YAOUNDÈ, Cameroon – Arguably Africa’s most thoroughly Catholic country, the Democratic Republic of Congo that’s welcoming Pope Francis this week carries a bitter history of church/state conflict but also deep social partnership.

With its six archdioceses and 42 dioceses, the Catholic Church enjoys a strong presence in the Congo, representing nearly half of the country’s 71 million people. Yet the story of the Church in the DRC has not always been a cozy one, says Father Godefroid Mombula Alekiabo, academic secretary of Saint Augustine University in Kinshasa.

Noting that the Church’s initial expansion in the country was a product of Belgian colonialism, Mombula said the once-cozy relation between church and state turned sour when nationalistic tendencies grew in the post-colonial era.

“Formerly a reliable ally, it (the Church) has increasingly become the state’s most severe institutional critic,” Mombula said.

In a webinar organized by the Pontifical charity Aid to the Church in Need, Mombula described the “overt conflict” between church and state that broke out in 1971 when the government of what was then known as “Zaire,” as part of its efforts to centralize and extend its authority, nationalized Catholic schools.

“The conflict intensified in 1972 when, as part of the authenticity campaign, all Zairians were ordered to drop their Christian baptismal names and adopt African ones,” Mombula said.

That campaign, introduced by one of Africa’s worst dictators, Mobutu Sese Seko, was designed to rid the central African country of the lingering vestiges of colonialism and to create what Mobutu believed was an “authentic national identity.”

The policy included renaming the Congo and its cities, abandoning Western-style attire in favor of the Mao-style tunic labeled the “abacost” and its female equivalent, and of course, forcing Christians to abandon their baptismal names.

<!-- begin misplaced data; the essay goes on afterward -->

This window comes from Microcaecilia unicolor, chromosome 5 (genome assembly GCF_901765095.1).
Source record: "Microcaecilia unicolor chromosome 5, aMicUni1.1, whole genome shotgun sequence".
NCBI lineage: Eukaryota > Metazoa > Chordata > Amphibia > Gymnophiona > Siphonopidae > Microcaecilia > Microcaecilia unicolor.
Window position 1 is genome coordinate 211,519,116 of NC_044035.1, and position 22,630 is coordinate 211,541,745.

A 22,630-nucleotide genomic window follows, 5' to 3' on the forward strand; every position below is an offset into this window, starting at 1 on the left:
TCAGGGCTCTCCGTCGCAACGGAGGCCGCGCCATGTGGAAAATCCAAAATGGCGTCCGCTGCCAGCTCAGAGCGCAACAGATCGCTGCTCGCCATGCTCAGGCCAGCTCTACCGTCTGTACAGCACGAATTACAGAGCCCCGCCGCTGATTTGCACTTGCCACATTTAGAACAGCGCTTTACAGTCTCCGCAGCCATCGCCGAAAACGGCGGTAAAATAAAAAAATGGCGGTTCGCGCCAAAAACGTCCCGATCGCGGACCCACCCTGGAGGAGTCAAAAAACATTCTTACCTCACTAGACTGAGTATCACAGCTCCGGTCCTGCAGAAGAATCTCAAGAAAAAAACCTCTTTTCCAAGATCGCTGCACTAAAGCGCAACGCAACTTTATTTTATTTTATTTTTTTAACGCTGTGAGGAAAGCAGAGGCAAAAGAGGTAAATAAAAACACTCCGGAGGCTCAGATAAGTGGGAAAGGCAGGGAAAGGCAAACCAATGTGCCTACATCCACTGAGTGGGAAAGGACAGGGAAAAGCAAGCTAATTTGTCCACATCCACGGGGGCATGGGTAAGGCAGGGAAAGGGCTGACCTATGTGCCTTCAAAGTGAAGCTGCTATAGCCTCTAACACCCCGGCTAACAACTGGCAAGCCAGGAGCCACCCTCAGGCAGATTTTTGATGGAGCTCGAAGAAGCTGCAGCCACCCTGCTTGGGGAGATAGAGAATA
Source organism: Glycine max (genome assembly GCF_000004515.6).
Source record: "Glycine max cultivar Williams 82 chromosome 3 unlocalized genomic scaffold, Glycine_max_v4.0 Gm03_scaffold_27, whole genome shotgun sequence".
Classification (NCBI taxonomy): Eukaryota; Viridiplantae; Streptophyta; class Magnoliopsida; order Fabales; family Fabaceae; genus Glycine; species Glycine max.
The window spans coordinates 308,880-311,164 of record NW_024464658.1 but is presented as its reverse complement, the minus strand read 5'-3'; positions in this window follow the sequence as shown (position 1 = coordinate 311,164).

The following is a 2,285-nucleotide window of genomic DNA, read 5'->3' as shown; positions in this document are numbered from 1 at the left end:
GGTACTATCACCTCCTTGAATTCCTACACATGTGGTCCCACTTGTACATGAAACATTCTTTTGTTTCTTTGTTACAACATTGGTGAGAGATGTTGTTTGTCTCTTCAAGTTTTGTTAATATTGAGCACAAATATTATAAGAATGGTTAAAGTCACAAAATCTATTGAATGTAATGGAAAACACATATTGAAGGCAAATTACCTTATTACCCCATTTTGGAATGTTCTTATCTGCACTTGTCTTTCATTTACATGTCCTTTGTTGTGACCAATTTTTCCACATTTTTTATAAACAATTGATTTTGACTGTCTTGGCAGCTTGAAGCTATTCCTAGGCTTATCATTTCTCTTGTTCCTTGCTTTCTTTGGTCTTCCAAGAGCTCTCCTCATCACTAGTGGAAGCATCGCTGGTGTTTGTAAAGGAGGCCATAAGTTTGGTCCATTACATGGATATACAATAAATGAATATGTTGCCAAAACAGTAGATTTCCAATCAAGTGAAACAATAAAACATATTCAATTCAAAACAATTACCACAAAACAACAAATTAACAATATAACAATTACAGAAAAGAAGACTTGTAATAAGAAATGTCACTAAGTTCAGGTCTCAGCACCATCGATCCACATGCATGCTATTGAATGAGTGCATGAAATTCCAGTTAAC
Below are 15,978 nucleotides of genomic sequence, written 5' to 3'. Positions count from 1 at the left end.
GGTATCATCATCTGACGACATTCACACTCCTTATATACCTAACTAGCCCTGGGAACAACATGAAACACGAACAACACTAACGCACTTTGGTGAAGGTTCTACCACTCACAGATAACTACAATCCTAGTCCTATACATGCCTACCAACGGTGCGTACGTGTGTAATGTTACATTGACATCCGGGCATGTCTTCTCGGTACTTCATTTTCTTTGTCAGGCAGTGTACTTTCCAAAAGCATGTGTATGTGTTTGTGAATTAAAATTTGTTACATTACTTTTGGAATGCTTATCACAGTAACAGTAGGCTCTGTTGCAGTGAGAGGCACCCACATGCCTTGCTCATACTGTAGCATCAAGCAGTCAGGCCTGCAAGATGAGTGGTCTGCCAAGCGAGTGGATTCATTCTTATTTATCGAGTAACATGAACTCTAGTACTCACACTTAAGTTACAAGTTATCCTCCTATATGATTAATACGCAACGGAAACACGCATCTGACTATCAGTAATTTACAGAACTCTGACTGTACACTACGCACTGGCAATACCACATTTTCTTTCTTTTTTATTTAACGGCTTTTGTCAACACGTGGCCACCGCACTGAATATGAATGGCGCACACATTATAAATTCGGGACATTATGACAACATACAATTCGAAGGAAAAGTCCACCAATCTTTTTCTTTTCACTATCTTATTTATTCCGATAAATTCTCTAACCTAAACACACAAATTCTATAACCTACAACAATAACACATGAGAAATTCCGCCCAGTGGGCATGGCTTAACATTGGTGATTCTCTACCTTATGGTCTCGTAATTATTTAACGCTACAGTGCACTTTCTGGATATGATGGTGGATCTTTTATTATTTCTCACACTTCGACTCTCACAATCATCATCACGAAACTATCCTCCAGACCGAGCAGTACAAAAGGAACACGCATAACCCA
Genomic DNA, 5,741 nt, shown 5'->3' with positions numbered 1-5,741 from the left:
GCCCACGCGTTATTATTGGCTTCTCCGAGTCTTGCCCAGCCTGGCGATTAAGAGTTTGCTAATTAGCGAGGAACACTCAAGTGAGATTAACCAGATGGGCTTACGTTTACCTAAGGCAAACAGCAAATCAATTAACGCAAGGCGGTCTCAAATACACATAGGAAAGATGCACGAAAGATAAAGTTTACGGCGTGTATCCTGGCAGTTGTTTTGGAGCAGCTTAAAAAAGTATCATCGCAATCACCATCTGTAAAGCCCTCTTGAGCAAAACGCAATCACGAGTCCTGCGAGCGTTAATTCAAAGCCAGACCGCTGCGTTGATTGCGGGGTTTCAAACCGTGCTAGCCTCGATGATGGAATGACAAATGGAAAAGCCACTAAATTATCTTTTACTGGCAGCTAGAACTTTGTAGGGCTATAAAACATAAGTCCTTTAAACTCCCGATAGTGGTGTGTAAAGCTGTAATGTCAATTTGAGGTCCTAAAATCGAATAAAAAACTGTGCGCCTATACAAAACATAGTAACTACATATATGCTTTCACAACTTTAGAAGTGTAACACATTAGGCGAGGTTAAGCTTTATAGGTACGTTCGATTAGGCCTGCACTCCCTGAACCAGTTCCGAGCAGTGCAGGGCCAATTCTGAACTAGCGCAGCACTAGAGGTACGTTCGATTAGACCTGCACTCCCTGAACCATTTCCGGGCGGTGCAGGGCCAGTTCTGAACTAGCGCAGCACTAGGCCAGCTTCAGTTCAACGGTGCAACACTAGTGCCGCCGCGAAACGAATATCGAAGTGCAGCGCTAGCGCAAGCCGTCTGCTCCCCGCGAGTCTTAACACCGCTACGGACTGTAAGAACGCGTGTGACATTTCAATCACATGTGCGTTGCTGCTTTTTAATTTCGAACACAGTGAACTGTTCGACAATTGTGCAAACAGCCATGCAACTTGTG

Cardinal Joseph-Albert Malula of Leopoldville (today called Kinshasa) disapproved of the policy of forcing Christians to give up their baptismal names.

“The regime retaliated by forcing the cardinal into exile for three months and by seizing his residence,” Mombula said.

“In addition, the state banned all religious publications and youth groups. In 1974 the cardinal was permitted to return from exile, but relations between church and state continued to deteriorate.

The state declared that Christmas would no longer be a Zairian holiday, banned religious instruction from the schools, and ordered crucifixes and pictures of the pope removed from schools, hospitals, and public buildings.  Those items were replaced by pictures of President Mobutu,” the cleric said.

But the policy backfired and the state had to reverse course, he said, at least to some extent.

“The state’s lack of managerial skills and resources rendered its takeover of the education system a disaster. Faced with these realities, the president asked religious institutions to resume responsibility for church schools, which, by 1976, they had done. Courses on religion were once again integrated into the curriculum.”

Mombula also talked about contemporary relations between church and state in the DRC, noting that the Church is now perceived as the “voice of opposition to authoritarian regimes.”

The Congolese Church has been front and center of electoral reforms in the country, and in condemning the rising violence in the East.

“In November 2022, the Congolese bishops issued a statement in which they warned that the country was at risk of ‘Balkanization’ due to the dire security situation, with rebel groups making significant gains in various parts of the territory,” he said.

Mombula also described the services the church has been rendering to the people of the DRC, from education to health care and social services.

“Besides involving more than 50 percent of the population in its religious services, its schools have educated over 60 percent of the nation’s primary school students and more than 40 percent of its secondary students,” the priest said.

He said the church owns and manages an extensive network of hospitals, schools, and clinics, as well as many economic enterprises, including farms.

Still, the Catholic Church in the DRC doesn’t enjoy much financial autonomy.

“Economically speaking, the Church continues to depend on grants from foreign sources: Several dioceses are not financially self-sufficient,” he said.